Published: Friday, May 29, 2015
Posted : 29 May, 2015 00:00:00
Thoughts on the national budget FY 16
The purpose of any state ought to be, first, to offer public services and order that provides security and scope to citizens to pursue a life that they have reasons to cherish; and in the next place, to implant institutions that compel the state to operate with utmost accountability and transparency in carrying out its responsibilities. Of course, while the latter concern is related with the nature of governance in any particular polity, the former one is systematically related to the capacities of power deploying institutions within a state to play its role of effectively in meeting the economic and security aspirations of the people.
As a result, power-deploying institutions, which are often noted to be central to the idea of the state, has a principal duty to mobilise resources so that it can provide public goods and services that are essential to support the socio-economic order within any given polity. This, inherently, makes an analysis of national budgets extremely important. Moreover, viewing from that lens, the performance of Bangladesh over the recent years has been impressive, even though there is ample scope for improvements.
First, the Finance Minister has recently stated that the national budget for fiscal year (FY) 2015-16 should be approximately Taka 2.95 trillion. Hence, if this estimate is compared to the revised budget estimates for FY15, it marks an expenditure growth of approximately 22.6%. Furthermore, since the average expenditure growth has been around 16.8% between FY10 and FY14, often going beyond 25% for some years in between (Table-1), the mentioned objective remains possible but it requires the national exchequer to explore some low-hanging fruits so that revenue mobilisation effort pays much more dividend.
Second, even though Bangladesh has experienced a notable growth in the absolute size of Annual Development Programme (ADP) and total expenditure, its relative size as a percentage of gross domestic product (GDP) remains modest and it compares unfavourably with countries from both developed world and South Asia. To be more specific, for developed countries like Germany and the UK, total expenditure as a percentage of GDP is roughly 40% or more (Figure-1). For countries like India and Malaysia, it is approximately 26%.
Unfortunately, for Bangladesh total expenditure as a percentage of GDP stands at 15% in FY15, which is marginally better than what it was in FY10. This underscores an urgent need to enhance the size of the national budget as a share of GDP under the 7th Five Year Plan period.
In fact, under the 7th Five Year Plan, the government’s aim has been to increase total expenditure as a share of GDP to approximately 17% in FY16 and to 20% by FY21. This, however, necessitates that policymakers pay attention to some specific areas of revenue mobilisation, where Bangladesh has traditionally underperformed – namely its ability to collect income taxes.
The focus on income tax to provide the necessary boost to revenue mobilisation effort is important because this has been historically a weak zone for Bangladesh. To be accurate, Household Expenditure Survey 2010 points out that top ten per cent households of the income distribution generate more than 35 per cent of the country’s income. However, the number of individuals who have undertaken income tax assessment is just above 1.0 million.
Furthermore, even when we compare our capacity to generate income tax with India, we can notice a weaker performance given India’s income tax as a percentage of GDP stands at more than 5.0% of GDP in comparison to 3.3% for Bangladesh. Additionally, if we compare the situation to those of countries like Malaysia, the picture is even bleaker (See Figure-2).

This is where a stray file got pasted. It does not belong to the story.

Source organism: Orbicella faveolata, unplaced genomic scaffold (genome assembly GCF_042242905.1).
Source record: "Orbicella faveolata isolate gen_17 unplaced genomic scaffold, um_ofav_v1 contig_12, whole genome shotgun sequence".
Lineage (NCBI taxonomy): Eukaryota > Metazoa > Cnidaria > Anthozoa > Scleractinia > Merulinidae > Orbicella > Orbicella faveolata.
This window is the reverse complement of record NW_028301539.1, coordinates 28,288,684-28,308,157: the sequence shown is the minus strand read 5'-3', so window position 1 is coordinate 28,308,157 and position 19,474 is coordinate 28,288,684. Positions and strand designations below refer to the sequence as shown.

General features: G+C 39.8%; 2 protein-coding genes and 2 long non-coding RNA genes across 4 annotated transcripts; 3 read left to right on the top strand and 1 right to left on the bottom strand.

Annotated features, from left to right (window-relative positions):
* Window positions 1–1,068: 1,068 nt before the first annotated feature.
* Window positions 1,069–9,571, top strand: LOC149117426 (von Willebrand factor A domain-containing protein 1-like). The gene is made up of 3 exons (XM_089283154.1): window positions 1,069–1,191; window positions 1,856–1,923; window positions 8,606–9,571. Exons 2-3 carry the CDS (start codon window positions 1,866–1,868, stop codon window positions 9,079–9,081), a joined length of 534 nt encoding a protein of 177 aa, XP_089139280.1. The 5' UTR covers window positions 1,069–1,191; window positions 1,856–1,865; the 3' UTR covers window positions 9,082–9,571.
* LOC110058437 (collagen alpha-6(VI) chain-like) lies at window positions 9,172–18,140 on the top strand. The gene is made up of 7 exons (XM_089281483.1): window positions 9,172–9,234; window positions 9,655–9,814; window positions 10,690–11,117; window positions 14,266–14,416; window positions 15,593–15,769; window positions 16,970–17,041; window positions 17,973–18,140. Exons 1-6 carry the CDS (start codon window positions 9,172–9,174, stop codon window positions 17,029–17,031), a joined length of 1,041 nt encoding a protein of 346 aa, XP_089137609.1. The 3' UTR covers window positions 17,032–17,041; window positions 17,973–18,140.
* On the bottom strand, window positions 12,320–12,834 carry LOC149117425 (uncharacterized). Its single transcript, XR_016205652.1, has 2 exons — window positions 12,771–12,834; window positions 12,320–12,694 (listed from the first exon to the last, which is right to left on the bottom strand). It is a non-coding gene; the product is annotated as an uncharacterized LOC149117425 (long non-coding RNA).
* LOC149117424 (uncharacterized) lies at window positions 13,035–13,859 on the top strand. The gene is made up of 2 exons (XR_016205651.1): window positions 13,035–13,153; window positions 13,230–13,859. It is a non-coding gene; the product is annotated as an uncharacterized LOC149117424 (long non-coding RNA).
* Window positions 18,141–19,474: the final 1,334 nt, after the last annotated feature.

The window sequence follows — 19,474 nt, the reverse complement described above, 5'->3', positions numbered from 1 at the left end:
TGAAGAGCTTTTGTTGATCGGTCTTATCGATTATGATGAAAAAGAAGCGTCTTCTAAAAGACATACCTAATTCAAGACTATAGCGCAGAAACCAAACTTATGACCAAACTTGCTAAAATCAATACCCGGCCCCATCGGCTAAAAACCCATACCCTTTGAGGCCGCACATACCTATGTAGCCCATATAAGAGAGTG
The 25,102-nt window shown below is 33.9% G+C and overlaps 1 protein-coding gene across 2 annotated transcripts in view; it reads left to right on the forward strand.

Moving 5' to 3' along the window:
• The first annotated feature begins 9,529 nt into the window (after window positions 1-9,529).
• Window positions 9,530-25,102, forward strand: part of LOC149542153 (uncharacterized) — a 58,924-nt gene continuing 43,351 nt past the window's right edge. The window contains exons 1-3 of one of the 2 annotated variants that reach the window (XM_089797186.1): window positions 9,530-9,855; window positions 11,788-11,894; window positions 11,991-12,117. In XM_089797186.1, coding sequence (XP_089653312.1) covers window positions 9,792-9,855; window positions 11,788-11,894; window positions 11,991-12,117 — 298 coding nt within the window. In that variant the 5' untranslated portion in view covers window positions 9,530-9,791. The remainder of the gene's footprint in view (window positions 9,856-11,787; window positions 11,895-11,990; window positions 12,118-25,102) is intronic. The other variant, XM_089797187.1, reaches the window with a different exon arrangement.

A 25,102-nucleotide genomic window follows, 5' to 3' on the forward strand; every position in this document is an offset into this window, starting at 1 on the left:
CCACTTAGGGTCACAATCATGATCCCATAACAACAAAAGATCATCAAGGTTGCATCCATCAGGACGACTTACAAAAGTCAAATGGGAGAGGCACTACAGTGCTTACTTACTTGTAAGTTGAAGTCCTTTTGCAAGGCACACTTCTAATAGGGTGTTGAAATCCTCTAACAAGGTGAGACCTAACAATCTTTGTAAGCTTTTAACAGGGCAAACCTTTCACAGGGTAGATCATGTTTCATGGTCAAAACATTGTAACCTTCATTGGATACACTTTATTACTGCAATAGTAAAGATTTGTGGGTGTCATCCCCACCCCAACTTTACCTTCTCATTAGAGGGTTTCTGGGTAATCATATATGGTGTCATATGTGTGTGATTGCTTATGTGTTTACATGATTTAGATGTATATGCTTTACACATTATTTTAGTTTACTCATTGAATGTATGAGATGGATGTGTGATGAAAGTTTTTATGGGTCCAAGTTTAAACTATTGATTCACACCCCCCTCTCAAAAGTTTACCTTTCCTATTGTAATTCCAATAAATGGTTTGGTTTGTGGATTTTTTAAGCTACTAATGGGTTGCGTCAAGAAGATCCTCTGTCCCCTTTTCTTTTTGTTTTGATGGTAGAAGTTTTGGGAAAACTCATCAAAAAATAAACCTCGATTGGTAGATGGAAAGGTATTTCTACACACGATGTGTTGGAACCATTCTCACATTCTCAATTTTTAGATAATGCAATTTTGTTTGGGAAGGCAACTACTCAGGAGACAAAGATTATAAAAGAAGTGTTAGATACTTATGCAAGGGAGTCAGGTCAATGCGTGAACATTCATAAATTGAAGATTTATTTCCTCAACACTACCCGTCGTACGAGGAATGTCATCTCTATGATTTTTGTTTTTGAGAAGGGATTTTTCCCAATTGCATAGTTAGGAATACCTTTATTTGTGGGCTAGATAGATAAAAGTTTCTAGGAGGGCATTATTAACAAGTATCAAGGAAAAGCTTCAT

Thus, what can be pragmatically inferred from this comparison is that policy makers have failed to mitigate the problem of both tax avoidance and tax evasion adequately. In this respect, policy makers must formulate effective instruments to ensure wider tax coverage so that we can minimize the problem of tax evasion in the economy.
An important avenue for exploration is to improve the performance of payroll taxes. As shown in Fugure-3, pay roll tax as a percentage of total income taxes in less than 4.0% in Bangladesh, while they are more than 80% in countries like UK.
Hence, when these broad issues are taken into consideration, it is evident that Bangladesh can improve its revenue mobilisation capacity. This, to an extent, requires some major tax administrative reforms, especially to improve our ability to generate income taxes. Some reforms that can be initiated under the next fiscal year and possibly under the Seventh Five Year Plan time interval are listed below:
* Broadening of the taxpayers’ base;
* Broadening of the tax revenue sources;
* Focusing on income from service providers and self-employed (who are difficult to tax);
* Treating all sources of income equally for the tax purpose without discrimination for the households;
* Effective e-filing of income tax returns; and
* Expansion of withholding mechanism and close monitoring of the process.
On the whole, while Bangladesh has progressed noticeably between FY10 and FY15 in increasing the size of the budget, it is apparent that demand for more and better public services will increase with growing income. This inevitably means that meeting such expectations will remain a challenging endeavour for any policymaker. However, as discussed in the preceding section, there is sufficient scope for the state to enhance the effectiveness of its power deploying institutions to mobilise resources and cater to the aspirations of its citizens.
[Dr Ashikur Rahman is Senior Economist, Policy Research Institute (PRI). Email: email@example.com. The Financial Express (FE)-PRI Economic Analysis Unit (EAU)]